The Antarctica Experience

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Many visitors to Antarctica say the experience changes you. It’s true, but it’s hard to describe exactly how and why it has such an impact. Of course, it’s beyond beautiful – that goes without saying. The otherworldly panorama of snow and stone backed by the huge slopes of the continent’s ice domes are a sight to behold. But visiting the world’s last great wilderness has an existential effect as well.

It feels a bit like you are an ant standing next to an elephant. It’s humbling. The sheer power and scale of Mother Nature overwhelms you. And yet on some level, you feel connected to it. The continent awakens a long dormant survival instinct born in a world of glaciated extremes. An adventure here reverberates with the collective memories of a world man has not experienced in 10,000 years… of a glacier-covered Europe… of man crossing the Bering Strait. You feel it in your bones: stepping onto the continent is like waking Continue…

Our Crazy Antarctica Family

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An unexpected highlight of our trip way way way down under was the cast of crazy, fascinating, wacky, spectacular, smart, hilarious characters that became our family aboard the Akademik Sergey Vavilov. It had never really occurred to us before, but Antarctica attracts an especially awesome crowd of people.

These are people who value experiences above all else, people who treasure exotic destinations, wildlife, extraordinary landscapes and adventure. These people – both passengers and crew – are living a dream to sail to the edges of the earth. They don’t end up here by accident; they end up here because they think a bit differently from the average Joe. Throw in some zodiacs and a hula-hoop artist and you’ve Continue…

Kayaking in Antarctica

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Gliding through the waters off Petermann Island, I cautiously dipped the paddle into the subzero Antarctic ocean to steer the kayak around a small flow of brash ice. Startled by my change of direction, four Adélie penguins leapt from the water and porpoised alongside me. Up ahead, the One Ocean Expeditions kayaking guide Michelle rounded the tip of the island backed by a couple of sculpted icebergs.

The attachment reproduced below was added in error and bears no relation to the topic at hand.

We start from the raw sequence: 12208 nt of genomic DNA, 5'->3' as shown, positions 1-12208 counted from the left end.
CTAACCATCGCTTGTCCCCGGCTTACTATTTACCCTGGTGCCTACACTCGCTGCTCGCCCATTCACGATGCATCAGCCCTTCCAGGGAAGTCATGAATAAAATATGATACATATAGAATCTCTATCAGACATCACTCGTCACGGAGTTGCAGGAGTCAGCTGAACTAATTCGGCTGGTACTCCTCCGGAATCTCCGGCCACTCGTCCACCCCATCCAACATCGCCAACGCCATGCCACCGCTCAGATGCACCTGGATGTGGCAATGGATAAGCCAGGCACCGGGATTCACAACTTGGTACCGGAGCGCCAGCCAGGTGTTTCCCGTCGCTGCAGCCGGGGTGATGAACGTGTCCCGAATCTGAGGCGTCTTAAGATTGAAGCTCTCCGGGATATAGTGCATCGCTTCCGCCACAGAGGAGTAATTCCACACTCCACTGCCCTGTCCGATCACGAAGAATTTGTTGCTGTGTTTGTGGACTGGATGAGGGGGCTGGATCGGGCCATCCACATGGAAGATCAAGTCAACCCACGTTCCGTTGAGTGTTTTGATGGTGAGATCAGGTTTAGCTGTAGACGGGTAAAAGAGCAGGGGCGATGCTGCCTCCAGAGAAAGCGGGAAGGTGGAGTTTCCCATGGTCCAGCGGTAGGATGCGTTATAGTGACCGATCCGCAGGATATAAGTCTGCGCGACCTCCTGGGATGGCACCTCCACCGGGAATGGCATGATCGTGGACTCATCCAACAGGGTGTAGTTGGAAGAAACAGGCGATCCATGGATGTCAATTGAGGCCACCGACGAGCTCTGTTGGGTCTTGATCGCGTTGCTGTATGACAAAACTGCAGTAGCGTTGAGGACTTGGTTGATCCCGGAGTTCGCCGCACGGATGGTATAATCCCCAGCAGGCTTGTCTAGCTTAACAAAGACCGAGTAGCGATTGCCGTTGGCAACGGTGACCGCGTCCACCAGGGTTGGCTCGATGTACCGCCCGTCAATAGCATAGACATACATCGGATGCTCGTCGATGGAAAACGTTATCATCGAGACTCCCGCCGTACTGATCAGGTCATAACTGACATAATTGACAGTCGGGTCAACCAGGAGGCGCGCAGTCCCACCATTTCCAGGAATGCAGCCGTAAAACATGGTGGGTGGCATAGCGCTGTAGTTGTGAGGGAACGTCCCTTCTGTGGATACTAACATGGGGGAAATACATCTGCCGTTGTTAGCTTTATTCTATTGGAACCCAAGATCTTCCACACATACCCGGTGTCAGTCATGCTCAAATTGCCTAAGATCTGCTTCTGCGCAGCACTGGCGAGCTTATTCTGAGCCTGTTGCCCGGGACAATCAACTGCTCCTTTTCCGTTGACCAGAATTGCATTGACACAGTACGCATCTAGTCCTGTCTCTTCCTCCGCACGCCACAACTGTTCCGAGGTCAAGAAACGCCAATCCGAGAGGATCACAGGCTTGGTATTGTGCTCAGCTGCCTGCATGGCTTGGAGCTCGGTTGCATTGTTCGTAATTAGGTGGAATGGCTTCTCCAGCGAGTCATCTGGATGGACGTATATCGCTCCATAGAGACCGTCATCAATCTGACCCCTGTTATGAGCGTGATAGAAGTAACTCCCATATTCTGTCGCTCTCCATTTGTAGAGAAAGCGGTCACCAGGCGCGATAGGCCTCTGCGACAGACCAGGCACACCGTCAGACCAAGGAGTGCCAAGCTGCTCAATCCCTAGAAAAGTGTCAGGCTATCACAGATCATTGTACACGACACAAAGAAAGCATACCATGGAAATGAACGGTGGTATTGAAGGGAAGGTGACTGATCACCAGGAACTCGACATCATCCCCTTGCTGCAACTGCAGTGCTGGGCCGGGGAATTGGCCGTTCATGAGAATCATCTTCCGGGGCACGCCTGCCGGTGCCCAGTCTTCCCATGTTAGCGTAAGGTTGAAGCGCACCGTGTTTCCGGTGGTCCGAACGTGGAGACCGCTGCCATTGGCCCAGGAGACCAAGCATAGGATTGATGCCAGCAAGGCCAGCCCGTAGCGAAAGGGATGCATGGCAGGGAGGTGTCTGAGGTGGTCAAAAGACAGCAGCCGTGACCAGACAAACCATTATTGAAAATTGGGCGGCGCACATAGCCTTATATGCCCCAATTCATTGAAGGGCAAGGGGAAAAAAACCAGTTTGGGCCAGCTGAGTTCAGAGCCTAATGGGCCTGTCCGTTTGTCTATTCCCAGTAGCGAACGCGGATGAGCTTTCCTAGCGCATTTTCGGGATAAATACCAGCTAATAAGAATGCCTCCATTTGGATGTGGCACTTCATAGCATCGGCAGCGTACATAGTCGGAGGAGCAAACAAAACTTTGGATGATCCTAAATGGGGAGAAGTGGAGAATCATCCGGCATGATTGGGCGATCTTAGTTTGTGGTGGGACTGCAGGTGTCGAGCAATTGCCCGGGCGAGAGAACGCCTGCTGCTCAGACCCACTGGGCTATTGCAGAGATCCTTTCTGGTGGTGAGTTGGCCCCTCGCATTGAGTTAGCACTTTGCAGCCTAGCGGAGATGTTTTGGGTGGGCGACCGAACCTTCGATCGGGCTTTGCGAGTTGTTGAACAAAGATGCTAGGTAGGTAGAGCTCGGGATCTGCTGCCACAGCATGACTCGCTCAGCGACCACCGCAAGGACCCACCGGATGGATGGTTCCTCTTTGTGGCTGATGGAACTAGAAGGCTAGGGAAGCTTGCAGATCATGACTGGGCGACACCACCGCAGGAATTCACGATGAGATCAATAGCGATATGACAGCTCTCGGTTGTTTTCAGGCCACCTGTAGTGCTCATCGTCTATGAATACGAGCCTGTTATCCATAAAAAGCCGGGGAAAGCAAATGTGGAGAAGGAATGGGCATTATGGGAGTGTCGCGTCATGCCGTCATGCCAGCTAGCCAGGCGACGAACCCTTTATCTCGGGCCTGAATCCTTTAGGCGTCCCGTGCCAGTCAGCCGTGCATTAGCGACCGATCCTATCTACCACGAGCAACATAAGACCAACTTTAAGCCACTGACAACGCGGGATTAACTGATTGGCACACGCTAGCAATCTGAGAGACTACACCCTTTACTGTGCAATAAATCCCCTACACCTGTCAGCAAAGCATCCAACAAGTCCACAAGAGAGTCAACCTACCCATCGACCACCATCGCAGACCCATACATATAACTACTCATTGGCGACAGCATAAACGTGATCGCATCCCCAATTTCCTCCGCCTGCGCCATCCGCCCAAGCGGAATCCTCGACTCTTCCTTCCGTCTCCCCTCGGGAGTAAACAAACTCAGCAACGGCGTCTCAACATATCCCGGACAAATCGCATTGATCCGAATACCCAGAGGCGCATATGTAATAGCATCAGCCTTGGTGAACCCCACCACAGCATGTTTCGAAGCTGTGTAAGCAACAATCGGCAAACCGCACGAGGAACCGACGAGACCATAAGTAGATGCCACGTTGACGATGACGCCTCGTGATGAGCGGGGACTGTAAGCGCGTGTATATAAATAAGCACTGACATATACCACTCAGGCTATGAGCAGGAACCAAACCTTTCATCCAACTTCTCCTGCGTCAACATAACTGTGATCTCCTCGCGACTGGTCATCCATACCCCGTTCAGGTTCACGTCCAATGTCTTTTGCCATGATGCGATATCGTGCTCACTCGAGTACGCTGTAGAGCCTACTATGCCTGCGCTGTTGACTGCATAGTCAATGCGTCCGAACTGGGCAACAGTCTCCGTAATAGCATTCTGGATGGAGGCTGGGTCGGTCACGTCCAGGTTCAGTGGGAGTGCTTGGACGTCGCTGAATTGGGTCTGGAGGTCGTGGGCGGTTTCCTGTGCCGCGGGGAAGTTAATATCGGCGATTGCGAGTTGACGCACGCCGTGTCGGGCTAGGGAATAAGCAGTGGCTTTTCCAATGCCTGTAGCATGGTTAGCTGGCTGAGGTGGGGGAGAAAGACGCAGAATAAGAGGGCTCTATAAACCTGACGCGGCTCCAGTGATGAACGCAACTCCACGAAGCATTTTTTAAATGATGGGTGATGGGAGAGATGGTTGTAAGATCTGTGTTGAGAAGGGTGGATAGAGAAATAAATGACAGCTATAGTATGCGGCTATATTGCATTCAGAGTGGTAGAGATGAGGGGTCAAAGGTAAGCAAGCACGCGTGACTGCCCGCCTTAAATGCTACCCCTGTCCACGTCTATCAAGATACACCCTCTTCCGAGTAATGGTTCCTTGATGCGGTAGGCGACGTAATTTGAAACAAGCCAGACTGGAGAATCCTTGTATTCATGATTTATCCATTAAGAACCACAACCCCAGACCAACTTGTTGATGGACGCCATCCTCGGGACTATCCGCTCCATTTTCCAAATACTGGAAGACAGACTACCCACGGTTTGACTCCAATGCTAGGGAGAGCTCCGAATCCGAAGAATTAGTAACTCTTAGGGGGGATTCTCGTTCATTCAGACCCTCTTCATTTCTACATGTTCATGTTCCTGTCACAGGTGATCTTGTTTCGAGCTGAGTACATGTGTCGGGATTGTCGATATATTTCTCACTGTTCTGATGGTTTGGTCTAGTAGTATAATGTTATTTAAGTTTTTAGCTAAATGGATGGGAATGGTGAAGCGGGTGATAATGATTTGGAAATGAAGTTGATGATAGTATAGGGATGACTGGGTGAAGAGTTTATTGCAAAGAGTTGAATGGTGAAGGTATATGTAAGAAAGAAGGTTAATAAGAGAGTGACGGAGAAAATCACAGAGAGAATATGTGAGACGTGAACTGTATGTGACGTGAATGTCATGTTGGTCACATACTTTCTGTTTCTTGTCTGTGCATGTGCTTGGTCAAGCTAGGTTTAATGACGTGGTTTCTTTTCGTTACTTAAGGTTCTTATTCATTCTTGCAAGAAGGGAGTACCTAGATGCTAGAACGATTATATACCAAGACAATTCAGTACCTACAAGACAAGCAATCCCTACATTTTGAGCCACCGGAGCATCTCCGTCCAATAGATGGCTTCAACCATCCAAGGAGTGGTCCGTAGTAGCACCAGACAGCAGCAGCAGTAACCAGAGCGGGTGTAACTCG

The second guide Mark paddled off to my right. A humpback suddenly surfaced in the distance behind him, a monstrous tail lifted into the air and then slipped below the surface. I reflexively glanced down into the water suddenly remembering that YouTube video of the whale that almost swallowed a scuba diver. Nothing below. We Continue…

Camping in Antarctica

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If there is one thing that’s guaranteed in Antarctica, it’s that there are no guarantees. We knew this when we booked our trip to the ice continent: all activities are very weather dependent. Mother Nature rules down here with a very raw sense of humor, and she sometimes likes to put humans in their place. Zodiac outings, landings, penguin viewing, hiking, every Antarctic activity listed in the brochures comes with an asterisk next to it clearly adding “subject to weather conditions.”

Everybody on board knew this, and we knew the most weather dependent activity of them all was camping in Antarctica. There were two designated days where the overnight camping excursion was possible. When we were told camping was not possible on the first night due to wind and rain, we all held our breath and prayed for Mother Nature to cut us some slack. Those prayers were answered the second night when it was announced that the camping excursion WAS ON! Cheers Continue…

Penguins and Oceanites

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Penguins are seriously entertaining animals. You can sit and watch them for hours. They steal from each other, give each other gifts, fight and flirt. They make “highways” that lead high into the cliffs. They even have protocols for how they move up and down their roads. It you mistakenly get in a penguin’s way, they look up at you as if to say, “Excuse me, you are not following the rules.”

They are curious creatures which show little fear of visiting humans. Much of the joy of visiting Antarctica is just sitting and watching penguins go about their day. It’s the ultimate animal soap opera. But beyond the avian comedy and drama, there is a lot to learn about these animals and scientists literally have to go to some of the most remote locations on earth to Continue…